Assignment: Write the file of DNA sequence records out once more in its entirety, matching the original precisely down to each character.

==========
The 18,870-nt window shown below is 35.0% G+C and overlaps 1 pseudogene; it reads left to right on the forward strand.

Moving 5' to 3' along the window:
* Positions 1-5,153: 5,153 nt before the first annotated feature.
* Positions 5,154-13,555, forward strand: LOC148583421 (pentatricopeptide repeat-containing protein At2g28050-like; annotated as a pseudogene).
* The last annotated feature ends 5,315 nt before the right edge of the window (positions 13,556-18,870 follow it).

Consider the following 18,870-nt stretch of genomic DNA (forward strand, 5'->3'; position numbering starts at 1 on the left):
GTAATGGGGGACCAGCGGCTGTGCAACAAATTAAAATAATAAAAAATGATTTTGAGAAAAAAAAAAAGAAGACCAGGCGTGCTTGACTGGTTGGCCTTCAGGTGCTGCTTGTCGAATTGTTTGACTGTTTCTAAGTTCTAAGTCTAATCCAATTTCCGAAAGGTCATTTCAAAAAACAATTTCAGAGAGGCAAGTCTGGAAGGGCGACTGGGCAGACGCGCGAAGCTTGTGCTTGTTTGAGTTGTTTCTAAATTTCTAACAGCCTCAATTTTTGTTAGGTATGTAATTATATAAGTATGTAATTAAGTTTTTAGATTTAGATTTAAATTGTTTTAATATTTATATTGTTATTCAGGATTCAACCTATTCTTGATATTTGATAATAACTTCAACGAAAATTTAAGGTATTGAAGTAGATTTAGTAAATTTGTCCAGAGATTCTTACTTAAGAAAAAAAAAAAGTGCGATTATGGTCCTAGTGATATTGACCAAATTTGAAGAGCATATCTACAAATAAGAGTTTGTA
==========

The 18,870-nt window shown below is 35.0% G+C and overlaps 1 pseudogene; it reads left to right on the forward strand.

Moving 5' to 3' along the window:
* Positions 1-5,153: 5,153 nt before the first annotated feature.
* Positions 5,154-13,555, forward strand: LOC148583421 (pentatricopeptide repeat-containing protein At2g28050-like; annotated as a pseudogene).
* The last annotated feature ends 5,315 nt before the right edge of the window (positions 13,556-18,870 follow it).

Consider the following 18,870-nt stretch of genomic DNA (forward strand, 5'->3'; position numbering starts at 1 on the left):
GTAATGGGGGACCAGCGGCTGTGCAACAAATTAAAATAATAAAAAATGATTTTGAGAAAAAAAAAAAGAAGACCAGGCGTGCTTGACTGGTTGGCCTTCAGGTGCTGCTTGTCGAATTGTTTGACTGTTTCTAAGTTCTAAGTCTAATCCAATTTCCGAAAGGTCATTTCAAAAAACAATTTCAGAGAGGCAAGTCTGGAAGGGCGACTGGGCAGACGCGCGAAGCTTGTGCTTGTTTGAGTTGTTTCTAAATTTCTAACAGCCTCAATTTTTGTTAGGTATGTAATTATATAAGTATGTAATTAAGTTTTTAGATTTAGATTTAAATTGTTTTAATATTTATATTGTTATTCAGGATTCAACCTATTCTTGATATTTGATAATAACTTCAACGAAAATTTAAGGTATTGAAGTAGATTTAGTAAATTTGTCCAGAGATTCTTACTTAAGAAAAAAAAAAAGTGCGATTATGGTCCTAGTGATATTGACCAAATTTGAAGAGCATATCTACAAATAAGAGTTTGTA